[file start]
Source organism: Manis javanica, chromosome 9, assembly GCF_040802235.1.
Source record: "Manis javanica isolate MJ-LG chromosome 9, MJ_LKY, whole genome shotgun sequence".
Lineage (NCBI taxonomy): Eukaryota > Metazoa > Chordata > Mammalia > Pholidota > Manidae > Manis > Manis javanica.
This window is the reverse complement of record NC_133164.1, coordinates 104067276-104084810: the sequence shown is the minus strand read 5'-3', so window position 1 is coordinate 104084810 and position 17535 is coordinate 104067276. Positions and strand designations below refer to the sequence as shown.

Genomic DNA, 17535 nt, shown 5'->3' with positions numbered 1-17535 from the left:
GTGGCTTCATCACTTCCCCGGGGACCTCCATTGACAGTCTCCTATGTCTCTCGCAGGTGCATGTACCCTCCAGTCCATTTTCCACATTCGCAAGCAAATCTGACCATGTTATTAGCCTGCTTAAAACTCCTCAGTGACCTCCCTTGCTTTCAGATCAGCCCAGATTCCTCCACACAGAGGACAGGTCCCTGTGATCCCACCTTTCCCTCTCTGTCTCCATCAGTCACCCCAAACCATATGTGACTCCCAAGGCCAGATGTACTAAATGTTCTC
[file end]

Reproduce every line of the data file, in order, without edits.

Source organism: Manis javanica, chromosome 9, assembly GCF_040802235.1.
Source record: "Manis javanica isolate MJ-LG chromosome 9, MJ_LKY, whole genome shotgun sequence".
Lineage (NCBI taxonomy): Eukaryota > Metazoa > Chordata > Mammalia > Pholidota > Manidae > Manis > Manis javanica.
This window is the reverse complement of record NC_133164.1, coordinates 104067276-104084810: the sequence shown is the minus strand read 5'-3', so window position 1 is coordinate 104084810 and position 17535 is coordinate 104067276. Positions and strand designations below refer to the sequence as shown.

Genomic DNA, 17535 nt, shown 5'->3' with positions numbered 1-17535 from the left:
GTGGCTTCATCACTTCCCCGGGGACCTCCATTGACAGTCTCCTATGTCTCTCGCAGGTGCATGTACCCTCCAGTCCATTTTCCACATTCGCAAGCAAATCTGACCATGTTATTAGCCTGCTTAAAACTCCTCAGTGACCTCCCTTGCTTTCAGATCAGCCCAGATTCCTCCACACAGAGGACAGGTCCCTGTGATCCCACCTTTCCCTCTCTGTCTCCATCAGTCACCCCAAACCATATGTGACTCCCAAGGCCAGATGTACTAAATGTTCTC